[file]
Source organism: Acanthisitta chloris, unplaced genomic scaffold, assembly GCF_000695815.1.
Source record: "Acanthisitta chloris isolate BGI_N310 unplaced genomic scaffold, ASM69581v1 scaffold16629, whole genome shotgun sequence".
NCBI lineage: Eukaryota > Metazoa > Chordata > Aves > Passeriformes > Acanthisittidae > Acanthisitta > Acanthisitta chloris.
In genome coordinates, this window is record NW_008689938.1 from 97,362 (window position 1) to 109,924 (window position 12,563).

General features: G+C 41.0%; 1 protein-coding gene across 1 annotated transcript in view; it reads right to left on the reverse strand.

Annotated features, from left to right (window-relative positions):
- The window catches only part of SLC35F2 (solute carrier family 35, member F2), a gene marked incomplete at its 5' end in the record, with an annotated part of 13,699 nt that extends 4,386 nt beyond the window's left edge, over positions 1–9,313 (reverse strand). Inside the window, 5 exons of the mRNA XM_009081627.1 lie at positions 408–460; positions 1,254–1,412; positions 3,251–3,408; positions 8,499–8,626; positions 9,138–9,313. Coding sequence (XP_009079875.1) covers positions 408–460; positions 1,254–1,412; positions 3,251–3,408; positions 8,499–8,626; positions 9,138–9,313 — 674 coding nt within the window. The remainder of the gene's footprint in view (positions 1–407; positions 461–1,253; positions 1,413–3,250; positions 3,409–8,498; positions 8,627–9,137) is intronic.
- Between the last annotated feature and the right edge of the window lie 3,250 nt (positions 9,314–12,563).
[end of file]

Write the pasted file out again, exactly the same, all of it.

Source organism: Acanthisitta chloris, unplaced genomic scaffold, assembly GCF_000695815.1.
Source record: "Acanthisitta chloris isolate BGI_N310 unplaced genomic scaffold, ASM69581v1 scaffold16629, whole genome shotgun sequence".
NCBI lineage: Eukaryota > Metazoa > Chordata > Aves > Passeriformes > Acanthisittidae > Acanthisitta > Acanthisitta chloris.
In genome coordinates, this window is record NW_008689938.1 from 97,362 (window position 1) to 109,924 (window position 12,563).

General features: G+C 41.0%; 1 protein-coding gene across 1 annotated transcript in view; it reads right to left on the reverse strand.

Annotated features, from left to right (window-relative positions):
- The window catches only part of SLC35F2 (solute carrier family 35, member F2), a gene marked incomplete at its 5' end in the record, with an annotated part of 13,699 nt that extends 4,386 nt beyond the window's left edge, over positions 1–9,313 (reverse strand). Inside the window, 5 exons of the mRNA XM_009081627.1 lie at positions 408–460; positions 1,254–1,412; positions 3,251–3,408; positions 8,499–8,626; positions 9,138–9,313. Coding sequence (XP_009079875.1) covers positions 408–460; positions 1,254–1,412; positions 3,251–3,408; positions 8,499–8,626; positions 9,138–9,313 — 674 coding nt within the window. The remainder of the gene's footprint in view (positions 1–407; positions 461–1,253; positions 1,413–3,250; positions 3,409–8,498; positions 8,627–9,137) is intronic.
- Between the last annotated feature and the right edge of the window lie 3,250 nt (positions 9,314–12,563).